Dognappers spark deadly violence across Vietnam
Tuesday 4 Oct 2011 2:09 p.m.
Dogs look out from a wire cage on the back of a motorcycle enroute to a Hamlet on the outskirts of Hanoi (Reuters file)
By Mike Ives
It was already too late when Nguyen Van Cuong heard a neighbour shout "Thief! Thief!" Two men on a motorbike had snatched up his beloved pet dog "Black" and were whizzing away.
Cuong and the neighbour sprinted in vain as the professional dog thieves hurled bricks, one of them slamming into the head of a bystander and killing him.
Similar fights have erupted across Vietnam between dognappers who sell man's best friend to restaurants and fed-up villagers who have increasingly turned to vigilante justice to pursue culprits because there is little police can do. Mobs have chased down thieves and clubbed them to death - even setting one on fire. But the bandits use everything from bricks to arrows to fend off the villagers and ensure their payday.
"Dog thieves are getting more aggressive - they steal villagers' dogs in broad daylight," said Tran The Thieu, police chief of Hung Dong village in central Nghe An province. "People are very angry to see their dogs stolen and dog thieves are rarely arrested."
Dog meat is a delicacy in Vietnam that's often on the menu at parties, especially in the north. Restaurants specialising in barbecue dog are especially popular at the end of each lunar month when men dine on canine in hopes of purging bad luck.
Dog restaurants in the capital, Hanoi, have boomed as Vietnam has become one of Asia's fastest-developing economies. But as inflation soars, some Vietnamese have looked for creative ways to earn money.
Because dogs typically roam free, they can be easy targets. Live dogs in Hanoi fetch about US$6 a kilogram - a bit more than for live chickens. A 20kg pooch can sell for more than US$100 - roughly the monthly salary of an average Vietnamese worker.
It's a good wage for thieves who cruise neighbourhoods on motorbikes, snaring pets quicker than a US car thief can hotwire a Cadillac Escalade. Sometimes, they incapacitate the dogs first by shooting them with darts or arrows pulsating with electric current.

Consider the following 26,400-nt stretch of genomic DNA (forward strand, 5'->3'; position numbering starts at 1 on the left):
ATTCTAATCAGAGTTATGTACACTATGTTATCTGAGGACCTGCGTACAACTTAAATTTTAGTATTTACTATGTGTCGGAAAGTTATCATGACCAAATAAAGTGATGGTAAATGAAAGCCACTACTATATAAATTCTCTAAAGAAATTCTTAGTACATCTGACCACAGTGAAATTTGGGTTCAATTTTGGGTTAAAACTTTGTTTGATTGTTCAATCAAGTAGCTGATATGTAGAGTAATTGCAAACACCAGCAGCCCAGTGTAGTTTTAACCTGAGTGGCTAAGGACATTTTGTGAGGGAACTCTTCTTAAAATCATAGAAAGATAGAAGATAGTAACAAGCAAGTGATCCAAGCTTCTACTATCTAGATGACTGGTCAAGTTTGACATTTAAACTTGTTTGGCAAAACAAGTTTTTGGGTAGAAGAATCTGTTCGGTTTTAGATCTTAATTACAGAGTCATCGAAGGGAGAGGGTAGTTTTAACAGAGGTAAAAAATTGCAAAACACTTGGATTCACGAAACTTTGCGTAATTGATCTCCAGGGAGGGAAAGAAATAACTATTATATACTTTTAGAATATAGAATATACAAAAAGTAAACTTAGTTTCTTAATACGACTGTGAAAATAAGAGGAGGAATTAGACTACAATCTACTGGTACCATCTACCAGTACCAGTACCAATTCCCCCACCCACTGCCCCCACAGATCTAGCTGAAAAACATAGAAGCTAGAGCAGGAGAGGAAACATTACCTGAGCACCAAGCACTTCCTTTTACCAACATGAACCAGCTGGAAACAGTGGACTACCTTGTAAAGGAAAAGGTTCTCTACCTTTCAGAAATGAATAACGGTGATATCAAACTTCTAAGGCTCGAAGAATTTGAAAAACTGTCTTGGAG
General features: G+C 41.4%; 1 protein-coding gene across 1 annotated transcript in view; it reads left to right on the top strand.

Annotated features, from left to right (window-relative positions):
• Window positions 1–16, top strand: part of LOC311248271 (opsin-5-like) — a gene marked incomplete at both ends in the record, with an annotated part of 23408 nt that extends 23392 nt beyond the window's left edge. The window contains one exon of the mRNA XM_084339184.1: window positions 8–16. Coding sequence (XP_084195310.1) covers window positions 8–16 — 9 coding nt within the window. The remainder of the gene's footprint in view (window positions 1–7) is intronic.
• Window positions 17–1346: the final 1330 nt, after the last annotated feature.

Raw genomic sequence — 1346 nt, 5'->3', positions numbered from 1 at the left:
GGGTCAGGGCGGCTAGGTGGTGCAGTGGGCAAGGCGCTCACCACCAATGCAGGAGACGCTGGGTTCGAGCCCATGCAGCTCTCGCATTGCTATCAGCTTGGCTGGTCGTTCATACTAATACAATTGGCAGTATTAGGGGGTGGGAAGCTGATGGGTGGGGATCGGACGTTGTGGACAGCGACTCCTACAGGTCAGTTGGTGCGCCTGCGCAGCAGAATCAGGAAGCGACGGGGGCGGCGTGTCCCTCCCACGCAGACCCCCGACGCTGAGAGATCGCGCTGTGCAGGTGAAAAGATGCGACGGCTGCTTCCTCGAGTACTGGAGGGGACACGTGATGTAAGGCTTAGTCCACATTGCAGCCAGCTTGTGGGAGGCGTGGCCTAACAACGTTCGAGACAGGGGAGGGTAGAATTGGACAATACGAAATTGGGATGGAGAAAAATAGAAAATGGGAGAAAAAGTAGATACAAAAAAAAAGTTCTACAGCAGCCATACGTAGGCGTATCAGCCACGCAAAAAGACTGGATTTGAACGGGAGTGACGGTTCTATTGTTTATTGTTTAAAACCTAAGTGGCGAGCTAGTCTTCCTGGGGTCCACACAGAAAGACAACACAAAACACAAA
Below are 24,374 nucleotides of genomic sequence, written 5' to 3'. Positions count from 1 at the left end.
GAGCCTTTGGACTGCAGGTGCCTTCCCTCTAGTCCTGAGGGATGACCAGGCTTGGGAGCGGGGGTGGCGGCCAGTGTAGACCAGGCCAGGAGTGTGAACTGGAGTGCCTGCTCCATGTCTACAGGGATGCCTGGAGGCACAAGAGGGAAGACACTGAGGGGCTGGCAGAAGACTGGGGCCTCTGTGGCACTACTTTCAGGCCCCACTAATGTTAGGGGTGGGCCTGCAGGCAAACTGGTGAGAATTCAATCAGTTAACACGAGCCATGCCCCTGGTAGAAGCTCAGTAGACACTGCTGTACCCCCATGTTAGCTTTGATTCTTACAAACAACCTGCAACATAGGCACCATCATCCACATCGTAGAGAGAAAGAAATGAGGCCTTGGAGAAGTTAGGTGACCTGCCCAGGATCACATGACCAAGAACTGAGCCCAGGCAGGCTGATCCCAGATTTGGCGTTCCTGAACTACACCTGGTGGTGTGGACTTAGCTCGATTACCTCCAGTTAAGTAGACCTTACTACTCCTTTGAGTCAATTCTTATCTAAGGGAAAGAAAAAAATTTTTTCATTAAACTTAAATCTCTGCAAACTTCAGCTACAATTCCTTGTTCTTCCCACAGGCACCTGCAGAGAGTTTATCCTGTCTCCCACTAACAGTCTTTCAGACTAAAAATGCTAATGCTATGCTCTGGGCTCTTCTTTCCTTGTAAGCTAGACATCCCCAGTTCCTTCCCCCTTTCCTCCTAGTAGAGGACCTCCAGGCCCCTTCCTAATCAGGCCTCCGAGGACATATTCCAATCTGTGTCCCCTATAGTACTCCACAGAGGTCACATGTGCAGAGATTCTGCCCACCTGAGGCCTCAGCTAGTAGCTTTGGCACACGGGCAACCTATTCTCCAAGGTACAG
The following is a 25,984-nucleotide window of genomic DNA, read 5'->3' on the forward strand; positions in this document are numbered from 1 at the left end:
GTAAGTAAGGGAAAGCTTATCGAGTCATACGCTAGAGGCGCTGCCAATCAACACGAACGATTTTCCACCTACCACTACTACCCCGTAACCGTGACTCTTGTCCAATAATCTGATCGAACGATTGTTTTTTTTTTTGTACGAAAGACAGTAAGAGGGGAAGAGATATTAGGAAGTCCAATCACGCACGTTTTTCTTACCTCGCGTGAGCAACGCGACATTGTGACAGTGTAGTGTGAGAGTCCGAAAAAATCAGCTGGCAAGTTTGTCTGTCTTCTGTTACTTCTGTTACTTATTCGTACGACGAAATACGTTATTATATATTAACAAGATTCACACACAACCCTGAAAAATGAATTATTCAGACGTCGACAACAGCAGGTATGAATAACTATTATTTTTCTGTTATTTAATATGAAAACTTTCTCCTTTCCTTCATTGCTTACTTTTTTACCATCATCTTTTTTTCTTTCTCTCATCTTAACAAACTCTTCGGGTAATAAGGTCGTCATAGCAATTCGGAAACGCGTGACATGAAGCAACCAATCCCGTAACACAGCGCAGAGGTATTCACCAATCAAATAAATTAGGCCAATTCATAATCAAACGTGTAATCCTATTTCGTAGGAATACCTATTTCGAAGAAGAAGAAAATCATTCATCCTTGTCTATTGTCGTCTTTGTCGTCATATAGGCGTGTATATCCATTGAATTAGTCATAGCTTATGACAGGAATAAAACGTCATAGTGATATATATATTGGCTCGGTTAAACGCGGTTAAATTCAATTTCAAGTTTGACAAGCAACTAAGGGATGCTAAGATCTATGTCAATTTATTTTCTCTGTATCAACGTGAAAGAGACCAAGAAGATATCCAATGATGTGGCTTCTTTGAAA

Many Vietnamese are of two minds about dogs. They may rely on the animals to protect their homes and often give them names, but don't consider them to be pseudo-family members as in the West. But that doesn't mean they don't care about their pets.
In Nghe An province, police chief Thieu says dog-related violence is escalating. Last June, a dognapper was chased and clubbed to death by a mob who then torched his body, leaving the charred remains as a warning on the roadside. Seven villagers were hurt in other incidents there when they pursued thieves who retaliated with knives, bottles and slings.
Most residents don't even bother calling police.
"Residents say the police just fine these thieves and let them go," Senior Lt. Col. Ho Ba Vo, vice chief investigator in Nghe An, told the newspaper Thanh Nien (Young People). "It's true. A thief only faces criminal charges when the property involved is worth at least 2 million dong (US$97). A dog is much cheaper than that and the thief is only fined for the attempted theft."
There are no charges specific to dognapping, and the typical fine for petty theft ranges from 1 million to 2 million dong (US$50 to $100).
In the southern province of Soc Trang, two men turned themselves into police on September 26, a day after fatally shooting a dog owner through the heart with an arrow as he was chasing them.
The lucrative illegal dog trade also crosses borders.
Last month in northern Thailand, police arrested two men trying to smuggle 120 dogs into Vietnam stuffed into bags. In August, 1,800 ailing dogs crammed into cages on a truck also were confiscated in Thailand on their way to Vietnam. Half of them later died, local media reported.
Scruffy medium-sized dogs are commonly seen jammed into wire cages on backs of motorbikes in Vietnam. They are slaughtered, skinned and roasted, and can be seen dangling from wires outside restaurants, tails straight and teeth bared. Dog dishes range from barbecues to soups served with pungent shrimp paste. The meat has gamey taste and a venison-like texture.
The tradition, also popular in parts of China, South Korea and the Philippines, faces resistance from animal advocates.
One former US Embassy worker in Hanoi was so revolted by Vietnam's dog restaurants that he started the California-based non-profit Kairos Coalition to promote humane treatment of pets. He says more Vietnamese are developing a Western-style love of pets, which may explain why the dog wars have become so heated.
"You are really witnessing the convergence of two trends," said founder Robert Lucius, noting that his group has partnered with Vietnamese animal rights groups and veterinary students. "The old way of the dog meat trade, where animals didn't count for much, is coming up against the new trend of keeping true companion animals that are loved, nurtured and valued for their own sake."
Meanwhile, the Hanoian who recently lost the 15-year-old dog he had raised from a pup, said police told him they apprehended the two men who allegedly threw the brick that killed the 54-year-old bystander.
Cuong said police informed him his animal, identified because of some fur missing on its tail, was sold for 900,000 dong (US$45).
"It's very difficult to raise a good and intelligent dog," said Cuong, 54, who estimates he has lost about 10 animals over the years to professional dog thieves. "If I had caught the culprit, I would've beaten him up!"
He epitomizes some of Vietnam's ambivalence toward dogs. Asked if he would ever eat his own dogs, Cuong, who has deep-set eyes and a wispy goatee, shook his head fiercely.
"If I want dog meat," he said, "I go to a restaurant."